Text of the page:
Faulty Doctor Lists

As insurers continue to narrow network doctors out of business it has come to light that their information is inaccurate:

  • California’s biggest health insurers reported inaccurate information to the state on which doctors are in their networks, offering conflicting lists that differed by several thousand physicians, according to a new state report.
  • …insurers may be misrepresenting which providers they have under contract or are unable to collect accurate information.
  • UnitedHealthcare, the nation’s largest health insurer, listed 9,135 primary-care doctors on the provider list used during the year who were absent from year-end list — a discrepancy of 45 percent.
  • Cigna, another big insurer, named 8,572 on the one list who were not on the other, a 36 percent discrepancy. For Anthem Blue Cross, the discrepancy was 8,165 primary-care physicians, or 36 percent, and for Blue Shield of California it was 4,371 primary-care doctors, or 22 percent.
  • In another instance, the state said Aetna counted the same cardiologists in one county more than 160 times, inflating the number of specialists overall by 2,293. That overstated the list of specialists by 82 percent.
  • Overall, for seven insurers, the two sets of lists differed by 50 percent or more for in-network specialists.

Patients are getting screwed.  Doctors are getting screwed.  And the insurers couldn’t give a damn.

 

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  3 comments for “Faulty Doctor Lists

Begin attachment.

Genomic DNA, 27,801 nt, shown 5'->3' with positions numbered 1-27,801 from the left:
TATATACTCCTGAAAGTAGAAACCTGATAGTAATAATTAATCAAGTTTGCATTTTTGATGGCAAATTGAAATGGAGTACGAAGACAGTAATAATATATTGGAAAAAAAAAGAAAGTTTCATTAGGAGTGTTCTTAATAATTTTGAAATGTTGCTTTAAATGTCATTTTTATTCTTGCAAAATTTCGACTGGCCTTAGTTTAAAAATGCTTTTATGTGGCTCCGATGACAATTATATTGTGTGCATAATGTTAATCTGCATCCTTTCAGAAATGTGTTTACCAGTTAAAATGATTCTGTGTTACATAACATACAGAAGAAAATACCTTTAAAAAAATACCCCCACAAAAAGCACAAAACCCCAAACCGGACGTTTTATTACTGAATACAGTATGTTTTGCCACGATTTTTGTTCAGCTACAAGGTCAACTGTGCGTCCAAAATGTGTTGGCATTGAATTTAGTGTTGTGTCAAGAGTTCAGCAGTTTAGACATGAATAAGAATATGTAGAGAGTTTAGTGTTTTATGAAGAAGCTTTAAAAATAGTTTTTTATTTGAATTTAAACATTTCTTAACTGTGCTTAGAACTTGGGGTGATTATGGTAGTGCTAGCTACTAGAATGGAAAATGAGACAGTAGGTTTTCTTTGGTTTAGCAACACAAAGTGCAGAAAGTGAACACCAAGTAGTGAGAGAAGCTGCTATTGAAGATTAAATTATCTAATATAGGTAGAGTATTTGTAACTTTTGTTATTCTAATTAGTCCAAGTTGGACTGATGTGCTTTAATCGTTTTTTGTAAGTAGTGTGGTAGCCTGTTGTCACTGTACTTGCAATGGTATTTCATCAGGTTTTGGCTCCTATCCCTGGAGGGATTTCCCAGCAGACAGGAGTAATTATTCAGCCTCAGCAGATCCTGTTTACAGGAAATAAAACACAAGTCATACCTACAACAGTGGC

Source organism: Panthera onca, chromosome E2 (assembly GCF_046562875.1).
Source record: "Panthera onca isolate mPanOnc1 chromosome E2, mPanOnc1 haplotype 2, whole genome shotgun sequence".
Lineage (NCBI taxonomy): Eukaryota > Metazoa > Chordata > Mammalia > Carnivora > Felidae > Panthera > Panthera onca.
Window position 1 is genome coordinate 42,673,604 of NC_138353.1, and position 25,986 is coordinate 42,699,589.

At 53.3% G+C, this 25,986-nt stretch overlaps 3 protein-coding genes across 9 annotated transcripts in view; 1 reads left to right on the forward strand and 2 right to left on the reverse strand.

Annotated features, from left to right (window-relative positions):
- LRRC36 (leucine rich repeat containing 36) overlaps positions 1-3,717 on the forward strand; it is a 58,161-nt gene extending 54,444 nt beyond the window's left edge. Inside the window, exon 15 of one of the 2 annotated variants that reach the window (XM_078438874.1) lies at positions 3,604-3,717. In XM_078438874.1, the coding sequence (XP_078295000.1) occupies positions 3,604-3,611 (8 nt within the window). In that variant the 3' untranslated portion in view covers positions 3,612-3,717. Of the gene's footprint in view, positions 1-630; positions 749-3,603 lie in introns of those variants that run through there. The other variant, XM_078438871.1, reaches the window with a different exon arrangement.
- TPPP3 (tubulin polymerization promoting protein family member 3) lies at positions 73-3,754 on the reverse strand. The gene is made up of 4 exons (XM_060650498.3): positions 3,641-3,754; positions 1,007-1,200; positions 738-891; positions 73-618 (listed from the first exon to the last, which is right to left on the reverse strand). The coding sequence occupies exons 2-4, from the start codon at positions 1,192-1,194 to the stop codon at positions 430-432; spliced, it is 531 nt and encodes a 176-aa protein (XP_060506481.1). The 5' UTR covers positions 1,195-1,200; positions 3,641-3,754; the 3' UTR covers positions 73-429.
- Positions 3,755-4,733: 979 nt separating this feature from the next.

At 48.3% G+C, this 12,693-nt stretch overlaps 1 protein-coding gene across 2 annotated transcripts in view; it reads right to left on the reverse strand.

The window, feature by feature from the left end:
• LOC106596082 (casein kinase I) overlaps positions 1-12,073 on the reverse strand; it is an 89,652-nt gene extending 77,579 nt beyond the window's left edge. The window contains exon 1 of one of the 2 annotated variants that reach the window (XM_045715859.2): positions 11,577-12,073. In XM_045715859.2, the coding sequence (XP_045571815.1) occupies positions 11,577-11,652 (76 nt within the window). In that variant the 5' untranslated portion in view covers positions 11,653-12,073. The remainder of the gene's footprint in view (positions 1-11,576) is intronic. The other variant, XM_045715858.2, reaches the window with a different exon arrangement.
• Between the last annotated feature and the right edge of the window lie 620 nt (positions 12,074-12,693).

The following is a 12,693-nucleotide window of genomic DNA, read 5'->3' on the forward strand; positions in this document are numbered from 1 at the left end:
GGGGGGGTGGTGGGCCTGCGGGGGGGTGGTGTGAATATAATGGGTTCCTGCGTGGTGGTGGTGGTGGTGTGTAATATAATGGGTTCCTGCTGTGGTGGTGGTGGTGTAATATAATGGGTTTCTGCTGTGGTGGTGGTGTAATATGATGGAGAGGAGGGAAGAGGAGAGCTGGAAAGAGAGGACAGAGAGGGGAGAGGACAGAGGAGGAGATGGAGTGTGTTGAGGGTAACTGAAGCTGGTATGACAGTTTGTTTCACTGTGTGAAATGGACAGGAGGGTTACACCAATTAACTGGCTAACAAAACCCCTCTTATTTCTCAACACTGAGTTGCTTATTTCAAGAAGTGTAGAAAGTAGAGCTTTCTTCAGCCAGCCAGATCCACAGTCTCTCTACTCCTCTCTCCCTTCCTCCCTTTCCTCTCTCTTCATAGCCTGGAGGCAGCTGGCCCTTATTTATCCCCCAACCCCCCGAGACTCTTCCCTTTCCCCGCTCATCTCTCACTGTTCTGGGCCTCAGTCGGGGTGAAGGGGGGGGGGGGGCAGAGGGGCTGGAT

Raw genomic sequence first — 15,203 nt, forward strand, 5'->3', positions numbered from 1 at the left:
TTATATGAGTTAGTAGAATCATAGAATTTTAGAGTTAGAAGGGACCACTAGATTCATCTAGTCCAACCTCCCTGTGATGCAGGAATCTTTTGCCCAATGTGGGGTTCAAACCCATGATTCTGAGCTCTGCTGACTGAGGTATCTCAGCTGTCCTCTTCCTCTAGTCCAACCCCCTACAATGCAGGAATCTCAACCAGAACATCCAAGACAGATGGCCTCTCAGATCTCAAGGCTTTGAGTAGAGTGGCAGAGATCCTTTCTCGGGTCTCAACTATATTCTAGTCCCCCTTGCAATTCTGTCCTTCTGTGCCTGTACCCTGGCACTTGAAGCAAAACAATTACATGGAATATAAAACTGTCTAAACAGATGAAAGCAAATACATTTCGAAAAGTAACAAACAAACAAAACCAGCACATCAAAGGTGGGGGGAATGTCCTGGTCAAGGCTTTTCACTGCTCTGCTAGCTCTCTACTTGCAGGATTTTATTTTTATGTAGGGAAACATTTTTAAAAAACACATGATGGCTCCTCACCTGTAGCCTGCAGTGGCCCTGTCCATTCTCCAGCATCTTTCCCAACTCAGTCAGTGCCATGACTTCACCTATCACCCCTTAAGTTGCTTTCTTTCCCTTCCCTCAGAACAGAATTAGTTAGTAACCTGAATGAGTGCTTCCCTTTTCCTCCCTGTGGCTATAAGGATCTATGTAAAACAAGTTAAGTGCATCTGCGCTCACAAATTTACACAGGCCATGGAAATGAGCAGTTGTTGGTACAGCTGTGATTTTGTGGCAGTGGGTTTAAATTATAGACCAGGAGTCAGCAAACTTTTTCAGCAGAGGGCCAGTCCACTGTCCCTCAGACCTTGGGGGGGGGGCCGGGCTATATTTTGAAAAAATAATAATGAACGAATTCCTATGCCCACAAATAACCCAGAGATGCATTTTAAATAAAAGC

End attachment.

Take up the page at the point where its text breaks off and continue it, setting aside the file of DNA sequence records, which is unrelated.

1. Madelyn
    February 22, 2017 at 3:19 pm

    One my favorite questions. “I have to change insurance. Doctor are you in this insurance program? ” My answer. I don’t know. I was in a big multi-specialty group. What insurance programs we were part of seem to change monthly.

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  2. Hawgguy
    February 20, 2017 at 10:14 am

    This is a pet peeve of mine. The Blue Cross Obamacare division routinely sends me lists of “my” patients, none of whom I have ever seen/heard of. These lists have no return contact information (such as a name or phone number to call & correct). Just a corprate headquarters address in Dallas. My practice is largely full and closed to all but new OB patients. A sixty year old lady showed up this week with HTN, DM and high cholesterol with an abnormal mammogram ordered by the nurse practitioner in another clinic – the Blue Cross will no longer pay for. Tag – your it. It is a scam on the public to show that they are “providing” health care and a scam on the doctors by taking away our say-so in who we accept into our practice. In essence, we work for the insurance company.

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  3. Stephen Rockower, MD
    February 20, 2017 at 9:34 am

    We have been dealing with this in Maryland for a number of years. We have passed laws to direct our Insurance Commissioner to ascertain the adequacy of the networks, to be sure the docs are indeed on the panel, are alive, are still practicing, and actually do the kind of work they are being advertised as doing (ie, pediatric orthopaedists being billed as adult, etc)
    We have had some success with this, but we, too, feel the pain.

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